More women are starting businesses than ever before

   In October, I had the privilege of attending the 23rd annual Whatcom Women in Business (WWIB) Awards Banquet. WWIB honored six leading women in our community and recognized their achievements as businesswomen and major contributors to Whatcom County.
   For 23 years, WWIB has recognized the achievements of working women. I couldn’t help but reflect on what huge impact women in business and women business owners have had on Bellingham, our state and nation. Businesses owned by women are the fastest growing segment of business owners in the United States.
   Master of ceremonies Bill Querhn said it best when he shared the background on each of the nominees and their many contributions to our community. From business ownership to volunteerism and political activism, these women are making a huge difference in Bellingham. Bill asked us to imagine what Whatcom County would be like if these women weren’t here, weren’t involved, weren’t such amazing contributors to our rich quality of life. 
   In recognizing what an impact women are having on businesses, a number of statistics emphasize these impacts:
    There were 68 million workingwomen in 2003, a significant increase from 18.4 million in 1950.
    60% of women participate in the U.S. labor force, and they represent 47% of the total labor force.
    In 2003, nearly three-quarters of all mothers were in the labor force.
    72% of part-time workers are women. Further, more than one million women earn wages below the federal minimum wage.
    One in every 11 adult women in the U.S. owns a business. Female entrepreneurship has been growing at twice the national average since 1997.
    There were 10.6 million privately held, women-owned businesses in 2004, and there were another 3.9 million firms that were equally owned by a woman and a man. Women of color owned 1.2 million of these firms, approximately 8.2%.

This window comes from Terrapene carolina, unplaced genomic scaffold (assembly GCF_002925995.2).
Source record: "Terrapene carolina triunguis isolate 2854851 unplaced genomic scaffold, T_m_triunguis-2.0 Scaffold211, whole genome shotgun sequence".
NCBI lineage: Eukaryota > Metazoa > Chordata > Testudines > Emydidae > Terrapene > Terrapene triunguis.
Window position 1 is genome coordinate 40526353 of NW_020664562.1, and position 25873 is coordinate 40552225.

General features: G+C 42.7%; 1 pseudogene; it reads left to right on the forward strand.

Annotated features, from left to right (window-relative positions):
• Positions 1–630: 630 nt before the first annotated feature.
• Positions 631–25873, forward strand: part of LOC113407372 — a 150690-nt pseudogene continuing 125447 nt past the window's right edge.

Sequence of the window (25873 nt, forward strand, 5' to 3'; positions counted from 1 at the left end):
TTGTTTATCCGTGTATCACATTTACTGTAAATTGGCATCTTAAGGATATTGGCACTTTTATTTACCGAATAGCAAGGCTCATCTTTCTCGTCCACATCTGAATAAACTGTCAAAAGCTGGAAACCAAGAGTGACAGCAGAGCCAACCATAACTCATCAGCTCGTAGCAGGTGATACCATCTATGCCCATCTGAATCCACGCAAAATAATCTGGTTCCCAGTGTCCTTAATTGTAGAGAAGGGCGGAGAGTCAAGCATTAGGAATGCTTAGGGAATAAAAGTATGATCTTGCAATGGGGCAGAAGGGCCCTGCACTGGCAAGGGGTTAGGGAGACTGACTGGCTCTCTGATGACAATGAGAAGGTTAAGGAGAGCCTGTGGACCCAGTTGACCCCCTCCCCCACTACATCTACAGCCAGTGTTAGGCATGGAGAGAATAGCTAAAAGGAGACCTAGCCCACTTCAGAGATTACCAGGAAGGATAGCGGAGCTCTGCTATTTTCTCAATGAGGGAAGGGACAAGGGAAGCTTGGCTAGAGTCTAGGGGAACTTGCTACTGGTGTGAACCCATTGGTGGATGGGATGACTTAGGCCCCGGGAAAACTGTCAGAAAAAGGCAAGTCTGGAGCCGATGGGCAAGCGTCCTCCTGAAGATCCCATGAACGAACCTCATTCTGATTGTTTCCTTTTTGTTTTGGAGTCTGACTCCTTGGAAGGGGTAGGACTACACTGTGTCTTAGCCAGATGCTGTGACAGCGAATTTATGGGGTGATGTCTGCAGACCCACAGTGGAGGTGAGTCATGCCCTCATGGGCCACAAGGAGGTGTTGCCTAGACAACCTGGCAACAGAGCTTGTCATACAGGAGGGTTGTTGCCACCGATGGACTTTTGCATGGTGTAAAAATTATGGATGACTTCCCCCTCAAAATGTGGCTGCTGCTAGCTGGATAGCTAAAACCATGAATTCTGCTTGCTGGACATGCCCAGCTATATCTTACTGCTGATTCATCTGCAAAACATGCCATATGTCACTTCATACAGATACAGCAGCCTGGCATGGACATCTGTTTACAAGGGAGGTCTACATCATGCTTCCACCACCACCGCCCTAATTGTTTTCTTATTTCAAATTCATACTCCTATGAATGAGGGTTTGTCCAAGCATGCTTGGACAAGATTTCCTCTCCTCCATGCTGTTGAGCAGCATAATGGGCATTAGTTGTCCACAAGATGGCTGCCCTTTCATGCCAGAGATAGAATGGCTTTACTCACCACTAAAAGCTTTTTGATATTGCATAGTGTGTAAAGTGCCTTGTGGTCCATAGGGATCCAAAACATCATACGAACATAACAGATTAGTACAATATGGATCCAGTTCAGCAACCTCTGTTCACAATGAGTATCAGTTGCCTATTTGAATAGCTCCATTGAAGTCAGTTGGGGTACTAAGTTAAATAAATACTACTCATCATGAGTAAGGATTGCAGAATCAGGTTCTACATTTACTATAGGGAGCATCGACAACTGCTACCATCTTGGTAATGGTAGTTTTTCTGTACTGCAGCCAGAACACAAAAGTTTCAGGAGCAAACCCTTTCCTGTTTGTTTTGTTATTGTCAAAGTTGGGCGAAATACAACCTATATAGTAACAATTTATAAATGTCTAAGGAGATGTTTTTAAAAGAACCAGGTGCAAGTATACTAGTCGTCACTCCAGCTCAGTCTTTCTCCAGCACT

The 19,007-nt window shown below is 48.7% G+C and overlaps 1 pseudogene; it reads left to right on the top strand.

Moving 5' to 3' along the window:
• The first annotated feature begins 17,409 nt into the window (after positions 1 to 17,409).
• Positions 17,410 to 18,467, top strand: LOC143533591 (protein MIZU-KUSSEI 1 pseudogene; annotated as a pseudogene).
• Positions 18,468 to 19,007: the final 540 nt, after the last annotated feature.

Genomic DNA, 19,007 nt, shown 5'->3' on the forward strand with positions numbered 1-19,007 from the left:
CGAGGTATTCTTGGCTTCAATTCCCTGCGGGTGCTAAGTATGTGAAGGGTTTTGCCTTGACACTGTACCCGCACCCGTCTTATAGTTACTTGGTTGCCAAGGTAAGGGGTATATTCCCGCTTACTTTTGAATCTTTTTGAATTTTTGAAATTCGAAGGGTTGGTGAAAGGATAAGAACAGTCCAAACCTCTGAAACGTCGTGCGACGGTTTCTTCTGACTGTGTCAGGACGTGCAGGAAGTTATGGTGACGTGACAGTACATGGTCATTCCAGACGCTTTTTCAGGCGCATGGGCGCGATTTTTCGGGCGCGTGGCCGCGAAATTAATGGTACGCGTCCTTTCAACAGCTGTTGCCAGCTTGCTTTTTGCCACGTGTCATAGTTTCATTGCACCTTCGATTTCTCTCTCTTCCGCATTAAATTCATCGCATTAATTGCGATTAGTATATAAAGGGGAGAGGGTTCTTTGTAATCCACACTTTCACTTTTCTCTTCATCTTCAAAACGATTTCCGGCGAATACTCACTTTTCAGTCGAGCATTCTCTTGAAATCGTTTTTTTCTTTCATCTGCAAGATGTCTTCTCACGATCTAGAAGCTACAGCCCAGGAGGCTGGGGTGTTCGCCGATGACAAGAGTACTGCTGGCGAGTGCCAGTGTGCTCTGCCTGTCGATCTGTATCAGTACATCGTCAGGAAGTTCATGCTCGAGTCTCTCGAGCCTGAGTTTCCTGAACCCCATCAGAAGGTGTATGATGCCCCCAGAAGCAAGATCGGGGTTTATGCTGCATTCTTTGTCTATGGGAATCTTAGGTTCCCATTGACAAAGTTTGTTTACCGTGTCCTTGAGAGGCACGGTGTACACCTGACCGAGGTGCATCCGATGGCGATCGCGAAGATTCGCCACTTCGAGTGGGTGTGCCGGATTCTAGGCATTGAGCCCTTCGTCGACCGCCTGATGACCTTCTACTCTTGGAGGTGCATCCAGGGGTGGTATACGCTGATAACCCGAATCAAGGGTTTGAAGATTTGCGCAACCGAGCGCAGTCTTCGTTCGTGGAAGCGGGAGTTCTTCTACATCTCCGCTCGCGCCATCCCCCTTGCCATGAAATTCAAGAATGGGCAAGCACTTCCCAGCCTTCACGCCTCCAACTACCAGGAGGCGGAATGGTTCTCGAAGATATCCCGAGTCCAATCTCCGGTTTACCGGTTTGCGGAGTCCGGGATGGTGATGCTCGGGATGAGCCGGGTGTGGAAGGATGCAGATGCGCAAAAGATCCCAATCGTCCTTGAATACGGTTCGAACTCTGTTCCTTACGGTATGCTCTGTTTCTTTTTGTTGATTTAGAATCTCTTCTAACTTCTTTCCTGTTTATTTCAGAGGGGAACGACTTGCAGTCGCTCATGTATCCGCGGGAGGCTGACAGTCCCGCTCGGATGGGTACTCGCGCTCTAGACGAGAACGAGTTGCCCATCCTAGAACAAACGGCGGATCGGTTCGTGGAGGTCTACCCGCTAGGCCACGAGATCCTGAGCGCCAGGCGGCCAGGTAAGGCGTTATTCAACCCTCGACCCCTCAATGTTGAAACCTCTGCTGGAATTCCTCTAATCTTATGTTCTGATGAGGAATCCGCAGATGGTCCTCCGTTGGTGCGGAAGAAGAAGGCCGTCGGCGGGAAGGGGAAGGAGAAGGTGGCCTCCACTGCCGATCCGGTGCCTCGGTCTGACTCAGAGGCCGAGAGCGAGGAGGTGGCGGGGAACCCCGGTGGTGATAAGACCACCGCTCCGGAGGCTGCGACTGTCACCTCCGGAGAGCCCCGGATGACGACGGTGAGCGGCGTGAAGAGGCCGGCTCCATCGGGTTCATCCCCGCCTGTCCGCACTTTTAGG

Between 1997 and 2004, the number of women-owned firms increased by 17% nationwide, twice the rate of all firms (17% vs. 9%). Firms owned by women of color increased by 32%.
    Three in 10 working women (29%) make all or almost all of their family’s income, and six in 10 (62%) earn about half of their family’s income.
    Women are responsible for 83% of all consumer purchases: 94% of home furnishings, 92% of vacations, 91% of houses, 51% of consumer electronics, and 60% of automobiles.
    In 2001, U.S. women’s purchasing power constituted the No. 3 market in the world; the collective buying power exceeded the entire economy of Japan.
    Four in 10 workingwomen work evenings, nights, or weekends on a regular basis, and 33% work shifts different from their spouses or partners.
    85% of working women report that flexible work schedules are of moderate or major importance to them.
    Four out of five women business owners have one employee and the fifth woman owner averages nine employees.
   While it is important to reflect on what your business is doing to reach out to women purchasers, it is equally important that we celebrate and recognize women in business and our work force.
   What can we do to stimulate mentorship, opportunities, training and support of female entrepreneurship?
   We can support organizations that mentor, train, and support women business owners and managers.
   Thank you to Whatcom Women in Business for recognizing some of our community leaders and congratulations to this year’s six honorees: Ramona Abbott, Sue Cole, Nancy Bitting, Marsha Lockhart, Audrey Borders and the 2006 winner: Kathy Cross.

Tom Dorr is the director of the Small Business Development Center at Western Washington University.



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